Bianca Breen reports on what she learned about writing trauma at the Great Big Book Club’s literary fiction panel
On the surface, it seems as though Chemutai Glasheen’s short story ‘The Debt’, in Unlimited Futures, and Maria Papas’ award-winning novel Skimming Stones, don’t have much in common. However, as the second panel at Fremantle Press’s Great Big Book Club got underway, it became clear that Chemutai’s and Maria’s stories and writing processes share quite a lot.
Moderated by author Yirga Gelaw Woldeyes, the panel began with Maria speaking of her book, which follows two sisters and a shared experience of childhood cancer. It’s a coming-of-age novel, but also involves an older person looking back on their life and understanding the far-reaching effects of both disease and familial relationships. Chemutai’s short but impactful speculative fiction story explores how what we do in our world affects what happens in other worlds. And it’s a powerful evocation of why we should care about people who live far from our own reality.
One of the underlying themes that connect both stories is trauma. Chemutai said she tried to find a different way of looking at it. As a teacher, Chemutai works with young people and it was her students who inspired the way she wrote the story. In ‘The Debt’, Chemutai said she wanted readers to be on the same journey as the young protagonist of her story, helping them understand that inflicted trauma can, and will, come back.
Maria touched on how trauma can be assimilated up to a point until something triggers distressing memories. But Maria didn’t want the illness portrayed in Skimming Stones to be something to overcome. She pointed out that, even as families are living through the experience of an illness, other life events – both good and bad – are still happening, and those events are tarnished by the spectre of cancer.
The other theme lining these stories and authors together is how they draw on real-life experiences to shape their creative work. Maria mentioned that she had ‘never written anything that didn’t come from my world.’ Chemutai agreed and shared a story that captured many in the audience. She said it wasn’t until she arrived in Australia that she discovered that she was Black. Growing up in Africa, she was simply a person. Early in her teaching career, a student asked her why her skin was a different colour – and the student’s curiosity and desire to understand differences and similarities stuck with her. Chemutai finds being around young people inspiring, in the way they ‘ask the important questions and remember the stories long after they’ve forgotten everything else.’ It’s those questions that inform her writing – inviting the reader to ask about the world around them, leaving the stories open-ended to encourage them to ask themselves to consider what they can do about the problems.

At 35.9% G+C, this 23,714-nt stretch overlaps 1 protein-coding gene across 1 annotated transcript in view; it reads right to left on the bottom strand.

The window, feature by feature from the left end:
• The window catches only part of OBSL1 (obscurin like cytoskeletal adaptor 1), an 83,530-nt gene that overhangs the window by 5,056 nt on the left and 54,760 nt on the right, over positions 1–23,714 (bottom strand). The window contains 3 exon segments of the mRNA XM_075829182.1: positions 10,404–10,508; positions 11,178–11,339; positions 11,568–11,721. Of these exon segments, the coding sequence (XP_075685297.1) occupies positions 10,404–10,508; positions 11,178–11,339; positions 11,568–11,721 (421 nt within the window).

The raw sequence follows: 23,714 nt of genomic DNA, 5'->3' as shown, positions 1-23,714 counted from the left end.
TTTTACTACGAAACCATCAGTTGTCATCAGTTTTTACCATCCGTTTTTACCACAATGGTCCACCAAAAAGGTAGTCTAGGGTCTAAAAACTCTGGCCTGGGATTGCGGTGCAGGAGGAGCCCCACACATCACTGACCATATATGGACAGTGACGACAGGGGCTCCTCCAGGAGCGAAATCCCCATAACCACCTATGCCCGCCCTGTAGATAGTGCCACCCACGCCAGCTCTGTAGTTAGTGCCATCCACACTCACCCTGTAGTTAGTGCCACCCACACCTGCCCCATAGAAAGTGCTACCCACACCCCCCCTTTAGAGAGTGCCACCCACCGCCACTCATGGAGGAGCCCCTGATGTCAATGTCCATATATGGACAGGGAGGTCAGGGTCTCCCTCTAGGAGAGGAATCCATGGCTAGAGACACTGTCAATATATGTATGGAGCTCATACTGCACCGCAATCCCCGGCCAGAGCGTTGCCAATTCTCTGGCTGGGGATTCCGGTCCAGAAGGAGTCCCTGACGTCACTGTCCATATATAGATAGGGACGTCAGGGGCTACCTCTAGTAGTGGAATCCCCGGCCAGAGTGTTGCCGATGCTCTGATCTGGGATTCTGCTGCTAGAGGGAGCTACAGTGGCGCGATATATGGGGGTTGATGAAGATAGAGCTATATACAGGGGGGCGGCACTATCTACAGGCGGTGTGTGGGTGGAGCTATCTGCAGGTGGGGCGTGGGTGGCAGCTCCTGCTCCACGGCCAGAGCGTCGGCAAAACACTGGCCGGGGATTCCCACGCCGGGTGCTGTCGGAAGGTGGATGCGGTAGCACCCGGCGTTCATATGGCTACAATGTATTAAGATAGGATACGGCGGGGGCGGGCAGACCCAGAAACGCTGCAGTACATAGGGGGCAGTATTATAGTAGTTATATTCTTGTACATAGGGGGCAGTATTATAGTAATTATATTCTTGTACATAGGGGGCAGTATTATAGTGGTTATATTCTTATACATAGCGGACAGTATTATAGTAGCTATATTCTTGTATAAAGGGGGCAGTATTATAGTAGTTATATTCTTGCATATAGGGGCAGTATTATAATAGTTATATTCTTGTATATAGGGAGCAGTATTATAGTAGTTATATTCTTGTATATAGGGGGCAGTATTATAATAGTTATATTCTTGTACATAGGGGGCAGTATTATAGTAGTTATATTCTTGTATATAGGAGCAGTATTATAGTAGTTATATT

Though the authors’ stories are fictional, the trauma explored within them is very real, and can’t be wrapped up neatly as many stories often try to do. Maria said, ‘Narratives are supposed to go a certain way – the main character learns the meaning and the book ends.’ Because she couldn’t find the meaning or purpose to her child having cancer, she ‘found it hard to keep to those rules’. While at the hospital with her own child, Maria yearned for stories of hope but she couldn’t concentrate on reading, so she asked for stories from the nurses. The stories and memories the nurses shared with her helped Maria cope with her own experience. And it made her realise that her characters had to relate to each other in their own way, and find meaning in it.
For many writers, the impact of real-life trauma shapes their stories and characters. And sharing that trauma connects the writer and the reader together in a relatable, often emotional, way.
Bianca Breen is a volunteer at Fremantle Press and an emerging Children’s and YA fantasy writer with a passion for Australian authors and stories. She is the creator of YA for WA and Communications Director at #LoveOzYA. She holds a BA in Creative Arts from La Trobe University and is one of the winners of the 2021 ASA/CA Award Mentorship Program.